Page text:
It’s 116˚F in California’s Palm Desert today – 46˚C in real money – a stifling, debilitating heat into which only the foolhardy venture. Not that there’s anywhere to venture to unless you like golf or antique shops. And it was here, in this most unlikely environment, that rock music – stoner rock, in particular – was changed forever, with the birth of a band called Kyuss, and their second album, Blues For The Red Sun.
The seeds were planted five years earlier, when 14-year-punk-rock-loving skateboarder and drummer Brant Bjork decided to form a band named Katzenjammer – German slang for hangover – with his best friend and budding bassist Chris Cockrell. Brant knew a kid from school, a Black Sabbath fan by the name of Nick Oliveri, who was selling a bass to take up guitar, so he and Chris went to his place to see what was up. The trio jammed for a few months, and at the end of the summer recruited another local kid, Josh Homme, as their second guitarist.
“It was a tiny scene,” says Brant today. “That’s why it’s funny when there’s all these guys going, ‘Each little village in the desert, Palm Desert, Palms Springs, Indio, had their own little scene’, but even when we came together it was a small scene. So when you’re putting a band together, there were basically no options; we were the only guys who could have joined a band.”
When another local kid, John Garcia, joined as vocalist, they changed their name to Sons Of Kyuss, named after a character in the roleplaying game Dungeons & Dragons, and released an eponymous EP in 1989. Thanks to YouTube, you can check out the EP, and it’s not at all bad for a bunch of young teenagers. The same can be said for their debut album, Wretch, from 1991, the band having shortened their name to Kyuss (Nick Oliveri, who had quit as guitarist before the EP, rejoined as bassist in time for the album, replacing Chris Cockrell).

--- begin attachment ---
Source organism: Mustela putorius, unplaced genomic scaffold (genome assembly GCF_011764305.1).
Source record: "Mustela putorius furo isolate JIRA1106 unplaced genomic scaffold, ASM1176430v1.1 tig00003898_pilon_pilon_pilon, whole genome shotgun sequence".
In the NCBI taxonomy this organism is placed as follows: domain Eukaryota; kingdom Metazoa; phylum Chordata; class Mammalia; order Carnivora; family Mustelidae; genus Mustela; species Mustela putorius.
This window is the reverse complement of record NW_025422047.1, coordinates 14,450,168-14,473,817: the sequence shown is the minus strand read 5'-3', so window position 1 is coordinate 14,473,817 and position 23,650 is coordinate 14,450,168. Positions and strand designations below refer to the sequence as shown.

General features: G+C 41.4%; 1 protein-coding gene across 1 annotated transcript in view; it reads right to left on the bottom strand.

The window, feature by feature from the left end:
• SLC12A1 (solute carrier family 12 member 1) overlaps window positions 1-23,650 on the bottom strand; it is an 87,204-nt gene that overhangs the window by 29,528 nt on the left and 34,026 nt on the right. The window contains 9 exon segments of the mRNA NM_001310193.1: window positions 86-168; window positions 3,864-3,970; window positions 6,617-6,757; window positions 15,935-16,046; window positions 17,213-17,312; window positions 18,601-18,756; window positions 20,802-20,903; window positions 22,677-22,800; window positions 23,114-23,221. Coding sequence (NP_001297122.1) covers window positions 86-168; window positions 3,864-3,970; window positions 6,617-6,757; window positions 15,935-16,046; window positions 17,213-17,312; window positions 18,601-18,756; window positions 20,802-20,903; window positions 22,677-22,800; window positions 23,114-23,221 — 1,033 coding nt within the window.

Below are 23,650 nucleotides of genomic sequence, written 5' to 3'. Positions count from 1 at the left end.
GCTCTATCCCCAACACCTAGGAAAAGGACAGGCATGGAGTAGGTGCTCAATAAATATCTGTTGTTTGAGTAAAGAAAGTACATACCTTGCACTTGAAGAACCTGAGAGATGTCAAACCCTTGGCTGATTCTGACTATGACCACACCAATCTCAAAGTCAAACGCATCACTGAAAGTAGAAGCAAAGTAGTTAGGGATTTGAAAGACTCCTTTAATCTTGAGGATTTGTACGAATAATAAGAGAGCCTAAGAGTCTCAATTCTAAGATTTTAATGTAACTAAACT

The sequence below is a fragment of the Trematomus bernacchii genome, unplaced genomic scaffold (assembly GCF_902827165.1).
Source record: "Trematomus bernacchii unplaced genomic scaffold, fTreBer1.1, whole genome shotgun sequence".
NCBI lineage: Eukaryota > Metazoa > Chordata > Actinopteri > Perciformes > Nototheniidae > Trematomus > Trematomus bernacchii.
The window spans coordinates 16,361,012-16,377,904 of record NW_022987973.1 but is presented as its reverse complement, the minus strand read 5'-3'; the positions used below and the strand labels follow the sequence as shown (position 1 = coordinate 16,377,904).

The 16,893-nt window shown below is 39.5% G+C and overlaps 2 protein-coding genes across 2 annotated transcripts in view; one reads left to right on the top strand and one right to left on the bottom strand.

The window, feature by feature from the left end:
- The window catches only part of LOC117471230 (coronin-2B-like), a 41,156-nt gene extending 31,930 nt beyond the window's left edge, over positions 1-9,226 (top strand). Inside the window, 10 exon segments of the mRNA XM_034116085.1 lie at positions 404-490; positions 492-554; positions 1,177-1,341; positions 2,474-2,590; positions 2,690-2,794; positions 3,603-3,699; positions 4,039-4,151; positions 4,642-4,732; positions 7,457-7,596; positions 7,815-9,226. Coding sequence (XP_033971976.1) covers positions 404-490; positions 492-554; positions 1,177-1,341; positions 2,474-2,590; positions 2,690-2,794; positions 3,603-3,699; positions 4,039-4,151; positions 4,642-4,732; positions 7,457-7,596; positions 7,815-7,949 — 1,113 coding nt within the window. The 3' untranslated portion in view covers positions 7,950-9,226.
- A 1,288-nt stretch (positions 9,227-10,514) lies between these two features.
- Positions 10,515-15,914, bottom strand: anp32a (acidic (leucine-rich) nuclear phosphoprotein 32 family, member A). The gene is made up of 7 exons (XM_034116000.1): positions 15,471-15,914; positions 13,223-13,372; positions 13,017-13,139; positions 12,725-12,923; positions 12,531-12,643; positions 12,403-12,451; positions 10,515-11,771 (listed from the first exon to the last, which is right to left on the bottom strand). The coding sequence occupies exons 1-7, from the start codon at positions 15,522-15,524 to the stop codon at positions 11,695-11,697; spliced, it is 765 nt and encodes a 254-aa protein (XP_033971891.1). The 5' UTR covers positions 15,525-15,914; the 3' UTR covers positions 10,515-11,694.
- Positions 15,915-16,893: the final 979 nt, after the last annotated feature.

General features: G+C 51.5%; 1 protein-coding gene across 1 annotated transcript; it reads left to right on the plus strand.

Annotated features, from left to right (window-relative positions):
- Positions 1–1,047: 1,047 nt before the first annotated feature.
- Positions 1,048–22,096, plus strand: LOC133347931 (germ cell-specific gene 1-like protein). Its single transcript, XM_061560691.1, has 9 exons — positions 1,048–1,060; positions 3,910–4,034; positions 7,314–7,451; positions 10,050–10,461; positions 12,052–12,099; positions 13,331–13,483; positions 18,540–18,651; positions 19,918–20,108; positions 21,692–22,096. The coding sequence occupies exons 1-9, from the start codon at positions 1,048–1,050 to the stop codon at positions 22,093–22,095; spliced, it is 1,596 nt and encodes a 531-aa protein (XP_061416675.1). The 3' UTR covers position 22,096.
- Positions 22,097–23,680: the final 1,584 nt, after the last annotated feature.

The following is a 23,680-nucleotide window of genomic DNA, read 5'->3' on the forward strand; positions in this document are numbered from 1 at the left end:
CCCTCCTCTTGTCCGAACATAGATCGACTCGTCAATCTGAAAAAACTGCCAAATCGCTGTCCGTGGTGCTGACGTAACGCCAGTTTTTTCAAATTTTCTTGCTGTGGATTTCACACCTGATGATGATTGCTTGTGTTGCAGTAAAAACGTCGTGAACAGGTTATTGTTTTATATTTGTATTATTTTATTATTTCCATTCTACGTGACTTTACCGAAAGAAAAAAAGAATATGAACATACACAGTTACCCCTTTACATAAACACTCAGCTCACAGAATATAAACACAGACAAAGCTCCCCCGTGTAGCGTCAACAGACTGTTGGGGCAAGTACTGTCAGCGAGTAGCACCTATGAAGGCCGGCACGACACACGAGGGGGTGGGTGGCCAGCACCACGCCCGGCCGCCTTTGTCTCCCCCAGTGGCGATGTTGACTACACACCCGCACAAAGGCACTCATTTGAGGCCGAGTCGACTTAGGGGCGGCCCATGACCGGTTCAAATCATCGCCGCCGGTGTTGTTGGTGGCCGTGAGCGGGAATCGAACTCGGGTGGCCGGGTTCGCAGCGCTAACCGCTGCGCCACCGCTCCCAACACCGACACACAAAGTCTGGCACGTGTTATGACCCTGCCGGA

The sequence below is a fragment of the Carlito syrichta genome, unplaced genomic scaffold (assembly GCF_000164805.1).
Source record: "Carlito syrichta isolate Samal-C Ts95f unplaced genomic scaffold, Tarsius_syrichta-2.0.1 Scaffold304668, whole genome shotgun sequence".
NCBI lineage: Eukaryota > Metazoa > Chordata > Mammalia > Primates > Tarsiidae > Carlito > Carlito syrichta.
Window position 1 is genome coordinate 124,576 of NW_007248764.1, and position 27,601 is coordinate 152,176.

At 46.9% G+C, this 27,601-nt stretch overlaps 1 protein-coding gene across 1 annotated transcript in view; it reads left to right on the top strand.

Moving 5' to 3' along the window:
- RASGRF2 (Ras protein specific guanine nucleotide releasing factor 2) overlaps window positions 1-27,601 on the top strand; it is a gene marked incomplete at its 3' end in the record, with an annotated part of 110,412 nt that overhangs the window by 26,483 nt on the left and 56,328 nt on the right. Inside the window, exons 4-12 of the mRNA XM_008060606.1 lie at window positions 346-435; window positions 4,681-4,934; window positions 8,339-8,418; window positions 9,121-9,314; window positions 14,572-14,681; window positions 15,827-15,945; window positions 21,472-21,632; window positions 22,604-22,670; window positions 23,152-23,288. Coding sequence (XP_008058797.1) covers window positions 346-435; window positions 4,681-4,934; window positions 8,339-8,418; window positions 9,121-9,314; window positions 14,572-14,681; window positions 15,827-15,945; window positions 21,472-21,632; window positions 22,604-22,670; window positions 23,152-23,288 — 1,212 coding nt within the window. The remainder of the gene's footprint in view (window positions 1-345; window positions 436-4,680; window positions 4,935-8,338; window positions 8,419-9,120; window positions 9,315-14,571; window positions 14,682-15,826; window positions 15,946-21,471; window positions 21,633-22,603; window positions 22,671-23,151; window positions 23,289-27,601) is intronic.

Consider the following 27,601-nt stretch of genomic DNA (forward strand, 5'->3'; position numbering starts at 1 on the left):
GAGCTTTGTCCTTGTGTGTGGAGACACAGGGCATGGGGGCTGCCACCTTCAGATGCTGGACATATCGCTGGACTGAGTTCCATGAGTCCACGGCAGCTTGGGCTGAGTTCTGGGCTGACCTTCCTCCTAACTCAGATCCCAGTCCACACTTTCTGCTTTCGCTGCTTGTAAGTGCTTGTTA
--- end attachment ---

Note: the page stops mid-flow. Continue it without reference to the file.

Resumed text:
More than 100 miles away from Los Angeles and the width of a continent from New York, Palm Desert had no outlets for young bands. Kyuss decided to take matters into their own hands. Setting up makeshift stages in the desert outside of town, they would play gigs to ever-growing crowds of friends. Part gig, part alfresco revelry, they became known as ‘generator parties’, due to the electrical generators used to power the band’s amps.
“Back in the day it was just punk rock, DIY, or our version of it,” says Brant. “DC, New York, and LA all had their scenes, and in the desert we had ours. There were no clubs to play at, especially back in the 80s. You’d go and hang out at McDonald’s because there was nothing to do, so we’d put bands together and just go and play out in the desert.”
These semi-legendary gigs have become part of the Kyuss myth over the years. But according to Brant, the reality was less glamorous than the idea.
“It was like Altamont every weekend,” he laughs, referring to the infamous 1969 Rolling Stones gig. “There was no security, no nothing. That’s what’s so ironic about people romanticising those parties. You had a lot of fun, but it was primal and dangerous.”
As word of these generator parties spread, so did Kyuss’s fame. But no one saw what was coming next. In 1992, while the rest of the world was either preoccupied with grunge or crying over the ashes of hair metal, Kyuss released Blues For The Red Sun. Heavy as lead but with a punk rock spirit, it sounded like nothing else around at the time.
Kyuss themselves knew they were sitting on something special with Blues For The Red Sun, even if they weren’t entirely comfortable with the ‘stoner rock’ tag that swiftly sparked up around them.
“We were definitely smoking pot,” affirms Brant, “and that was definitely a big part of our chemistry. In fact, I was smoking a joint when I came up with the whole concept for Blues For The Red Sun. Josh and I used to smoke a lot of weed together, and I think that’s what connected us, because we were very different as people; our ideologies, our background, our sense of humour, we couldn’t have been more different, and the weed really brought us together.”
Kyuss themselves had a bigger gripe with the fact they were perceived as a metal band when they considered themselves punk. Josh Homme frequently argued that despite their slow, heavy riffs, he was more into Black Flag than Black Sabbath.